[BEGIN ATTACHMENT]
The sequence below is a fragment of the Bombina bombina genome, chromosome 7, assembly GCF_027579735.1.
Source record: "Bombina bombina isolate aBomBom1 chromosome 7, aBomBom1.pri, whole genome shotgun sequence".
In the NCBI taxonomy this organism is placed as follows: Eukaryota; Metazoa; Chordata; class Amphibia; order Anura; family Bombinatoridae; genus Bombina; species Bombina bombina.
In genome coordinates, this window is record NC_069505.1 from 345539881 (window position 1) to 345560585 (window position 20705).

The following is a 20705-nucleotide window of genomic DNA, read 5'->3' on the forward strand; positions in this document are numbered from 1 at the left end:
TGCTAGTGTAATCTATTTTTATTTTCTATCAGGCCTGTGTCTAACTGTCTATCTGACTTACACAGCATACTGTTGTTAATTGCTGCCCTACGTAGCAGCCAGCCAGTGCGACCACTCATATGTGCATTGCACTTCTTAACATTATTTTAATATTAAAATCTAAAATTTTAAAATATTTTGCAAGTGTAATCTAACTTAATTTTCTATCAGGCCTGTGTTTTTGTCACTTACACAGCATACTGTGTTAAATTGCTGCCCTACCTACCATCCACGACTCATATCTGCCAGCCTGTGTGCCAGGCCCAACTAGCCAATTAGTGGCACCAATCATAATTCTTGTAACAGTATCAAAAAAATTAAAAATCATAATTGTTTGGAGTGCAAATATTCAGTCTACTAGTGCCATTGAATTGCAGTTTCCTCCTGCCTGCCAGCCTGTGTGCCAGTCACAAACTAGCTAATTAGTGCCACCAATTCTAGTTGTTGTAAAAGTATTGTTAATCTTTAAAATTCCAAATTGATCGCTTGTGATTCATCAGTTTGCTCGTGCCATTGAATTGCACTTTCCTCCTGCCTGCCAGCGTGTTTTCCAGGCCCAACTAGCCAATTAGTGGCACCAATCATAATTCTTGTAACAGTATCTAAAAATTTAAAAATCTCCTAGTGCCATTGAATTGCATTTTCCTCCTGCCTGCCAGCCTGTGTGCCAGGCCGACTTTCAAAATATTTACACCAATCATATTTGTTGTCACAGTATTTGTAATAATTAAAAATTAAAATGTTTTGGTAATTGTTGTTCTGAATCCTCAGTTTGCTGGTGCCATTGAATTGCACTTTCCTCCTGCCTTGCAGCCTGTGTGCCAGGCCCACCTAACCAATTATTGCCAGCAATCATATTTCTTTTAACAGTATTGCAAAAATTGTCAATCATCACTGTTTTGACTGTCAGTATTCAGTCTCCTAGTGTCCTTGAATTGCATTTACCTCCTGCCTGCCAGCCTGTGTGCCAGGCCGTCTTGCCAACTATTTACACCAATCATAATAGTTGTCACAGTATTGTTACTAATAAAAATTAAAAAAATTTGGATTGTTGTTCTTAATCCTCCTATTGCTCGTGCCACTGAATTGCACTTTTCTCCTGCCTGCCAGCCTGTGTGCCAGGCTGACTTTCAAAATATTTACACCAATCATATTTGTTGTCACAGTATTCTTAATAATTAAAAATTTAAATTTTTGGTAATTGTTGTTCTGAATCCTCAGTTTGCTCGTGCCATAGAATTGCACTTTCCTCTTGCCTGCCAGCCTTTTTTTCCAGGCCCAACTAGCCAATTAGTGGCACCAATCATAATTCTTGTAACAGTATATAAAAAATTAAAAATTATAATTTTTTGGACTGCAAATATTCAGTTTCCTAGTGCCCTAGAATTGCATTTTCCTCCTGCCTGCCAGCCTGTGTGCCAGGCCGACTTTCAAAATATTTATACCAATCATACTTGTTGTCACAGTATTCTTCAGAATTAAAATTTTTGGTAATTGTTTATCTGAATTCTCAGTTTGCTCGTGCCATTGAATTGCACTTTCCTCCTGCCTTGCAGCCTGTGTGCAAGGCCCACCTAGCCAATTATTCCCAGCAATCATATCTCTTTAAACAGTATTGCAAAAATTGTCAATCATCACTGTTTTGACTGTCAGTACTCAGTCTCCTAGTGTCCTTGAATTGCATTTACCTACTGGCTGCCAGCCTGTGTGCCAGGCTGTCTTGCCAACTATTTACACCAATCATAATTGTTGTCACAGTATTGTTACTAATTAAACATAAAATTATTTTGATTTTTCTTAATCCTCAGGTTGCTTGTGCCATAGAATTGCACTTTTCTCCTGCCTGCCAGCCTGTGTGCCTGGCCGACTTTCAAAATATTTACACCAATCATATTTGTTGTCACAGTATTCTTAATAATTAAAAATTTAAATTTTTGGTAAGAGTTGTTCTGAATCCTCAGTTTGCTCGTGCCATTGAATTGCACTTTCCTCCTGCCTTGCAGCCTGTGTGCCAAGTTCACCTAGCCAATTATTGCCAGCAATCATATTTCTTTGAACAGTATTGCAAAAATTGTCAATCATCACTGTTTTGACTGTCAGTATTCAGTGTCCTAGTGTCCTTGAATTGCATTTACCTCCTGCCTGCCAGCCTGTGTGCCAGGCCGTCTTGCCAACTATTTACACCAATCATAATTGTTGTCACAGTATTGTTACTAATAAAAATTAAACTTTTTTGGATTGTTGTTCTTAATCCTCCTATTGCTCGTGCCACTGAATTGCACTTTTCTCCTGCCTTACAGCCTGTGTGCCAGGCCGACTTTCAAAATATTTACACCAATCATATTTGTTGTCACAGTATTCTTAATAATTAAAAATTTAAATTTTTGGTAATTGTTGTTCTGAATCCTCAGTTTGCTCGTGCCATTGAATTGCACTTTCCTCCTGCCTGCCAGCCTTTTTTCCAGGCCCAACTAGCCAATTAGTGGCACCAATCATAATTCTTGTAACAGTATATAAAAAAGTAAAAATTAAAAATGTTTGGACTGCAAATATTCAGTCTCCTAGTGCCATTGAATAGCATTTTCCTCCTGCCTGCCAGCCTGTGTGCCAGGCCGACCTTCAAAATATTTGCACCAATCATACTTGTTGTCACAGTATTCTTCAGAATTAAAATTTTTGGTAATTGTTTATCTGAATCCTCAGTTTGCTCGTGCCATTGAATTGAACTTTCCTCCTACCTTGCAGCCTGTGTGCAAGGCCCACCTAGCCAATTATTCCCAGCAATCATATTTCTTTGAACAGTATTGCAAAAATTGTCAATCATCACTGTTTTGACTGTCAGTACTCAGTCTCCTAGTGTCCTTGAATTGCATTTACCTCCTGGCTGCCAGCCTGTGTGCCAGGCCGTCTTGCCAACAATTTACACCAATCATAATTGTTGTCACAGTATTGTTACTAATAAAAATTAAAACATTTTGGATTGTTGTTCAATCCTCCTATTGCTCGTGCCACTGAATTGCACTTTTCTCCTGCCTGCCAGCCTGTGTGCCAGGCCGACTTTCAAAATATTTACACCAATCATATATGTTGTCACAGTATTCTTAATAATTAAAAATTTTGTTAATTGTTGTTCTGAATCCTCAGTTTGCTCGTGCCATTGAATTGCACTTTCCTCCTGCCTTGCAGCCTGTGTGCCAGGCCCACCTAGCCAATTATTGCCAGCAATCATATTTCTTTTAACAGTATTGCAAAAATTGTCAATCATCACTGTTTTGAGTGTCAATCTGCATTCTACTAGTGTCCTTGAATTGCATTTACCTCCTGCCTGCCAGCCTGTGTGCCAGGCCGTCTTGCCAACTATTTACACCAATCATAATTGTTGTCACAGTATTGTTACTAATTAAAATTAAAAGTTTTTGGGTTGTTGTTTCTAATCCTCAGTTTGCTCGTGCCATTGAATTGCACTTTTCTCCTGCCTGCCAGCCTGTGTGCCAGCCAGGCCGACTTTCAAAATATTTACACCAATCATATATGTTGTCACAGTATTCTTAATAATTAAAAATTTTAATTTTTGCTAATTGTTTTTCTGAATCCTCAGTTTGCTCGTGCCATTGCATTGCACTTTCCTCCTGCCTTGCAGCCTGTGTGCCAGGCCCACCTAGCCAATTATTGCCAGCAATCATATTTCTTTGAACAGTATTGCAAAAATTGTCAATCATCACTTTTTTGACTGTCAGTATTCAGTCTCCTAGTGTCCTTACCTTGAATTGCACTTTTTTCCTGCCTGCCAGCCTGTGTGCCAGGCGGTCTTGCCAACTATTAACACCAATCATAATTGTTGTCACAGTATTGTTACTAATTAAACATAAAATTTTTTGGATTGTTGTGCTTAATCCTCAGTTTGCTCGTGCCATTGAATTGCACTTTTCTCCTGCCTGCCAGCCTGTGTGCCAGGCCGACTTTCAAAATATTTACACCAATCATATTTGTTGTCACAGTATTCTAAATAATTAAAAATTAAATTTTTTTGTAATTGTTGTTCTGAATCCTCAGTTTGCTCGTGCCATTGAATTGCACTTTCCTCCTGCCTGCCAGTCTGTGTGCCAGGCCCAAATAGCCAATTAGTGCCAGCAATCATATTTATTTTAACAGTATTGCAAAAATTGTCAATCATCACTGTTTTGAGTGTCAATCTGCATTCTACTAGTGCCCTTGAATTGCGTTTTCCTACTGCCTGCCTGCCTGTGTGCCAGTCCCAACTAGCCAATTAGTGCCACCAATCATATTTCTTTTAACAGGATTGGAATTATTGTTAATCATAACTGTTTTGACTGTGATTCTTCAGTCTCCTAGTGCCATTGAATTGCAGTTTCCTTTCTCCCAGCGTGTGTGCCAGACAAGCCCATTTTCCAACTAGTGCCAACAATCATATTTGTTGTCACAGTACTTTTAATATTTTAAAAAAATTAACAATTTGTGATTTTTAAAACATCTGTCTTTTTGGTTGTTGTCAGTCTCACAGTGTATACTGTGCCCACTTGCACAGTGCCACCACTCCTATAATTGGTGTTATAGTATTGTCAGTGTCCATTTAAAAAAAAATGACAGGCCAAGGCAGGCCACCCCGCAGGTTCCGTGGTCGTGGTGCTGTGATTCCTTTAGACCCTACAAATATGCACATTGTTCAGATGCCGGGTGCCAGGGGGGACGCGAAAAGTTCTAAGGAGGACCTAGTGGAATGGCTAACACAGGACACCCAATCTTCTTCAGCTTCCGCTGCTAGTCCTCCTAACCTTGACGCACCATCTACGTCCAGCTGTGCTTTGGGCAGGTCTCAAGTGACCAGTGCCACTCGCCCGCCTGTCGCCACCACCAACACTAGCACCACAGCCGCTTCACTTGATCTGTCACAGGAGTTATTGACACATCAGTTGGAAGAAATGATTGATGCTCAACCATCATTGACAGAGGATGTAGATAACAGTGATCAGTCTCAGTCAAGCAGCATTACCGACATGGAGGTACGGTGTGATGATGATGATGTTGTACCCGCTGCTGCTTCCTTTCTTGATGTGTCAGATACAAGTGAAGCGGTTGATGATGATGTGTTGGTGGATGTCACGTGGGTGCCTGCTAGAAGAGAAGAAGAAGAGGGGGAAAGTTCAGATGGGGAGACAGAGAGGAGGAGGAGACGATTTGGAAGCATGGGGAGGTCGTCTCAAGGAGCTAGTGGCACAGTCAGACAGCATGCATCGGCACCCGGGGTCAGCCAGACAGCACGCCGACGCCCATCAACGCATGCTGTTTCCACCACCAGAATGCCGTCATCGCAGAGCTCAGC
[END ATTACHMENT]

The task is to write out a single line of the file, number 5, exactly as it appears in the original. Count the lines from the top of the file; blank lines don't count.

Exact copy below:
The following is a 20705-nucleotide window of genomic DNA, read 5'->3' on the forward strand; positions in this document are numbered from 1 at the left end: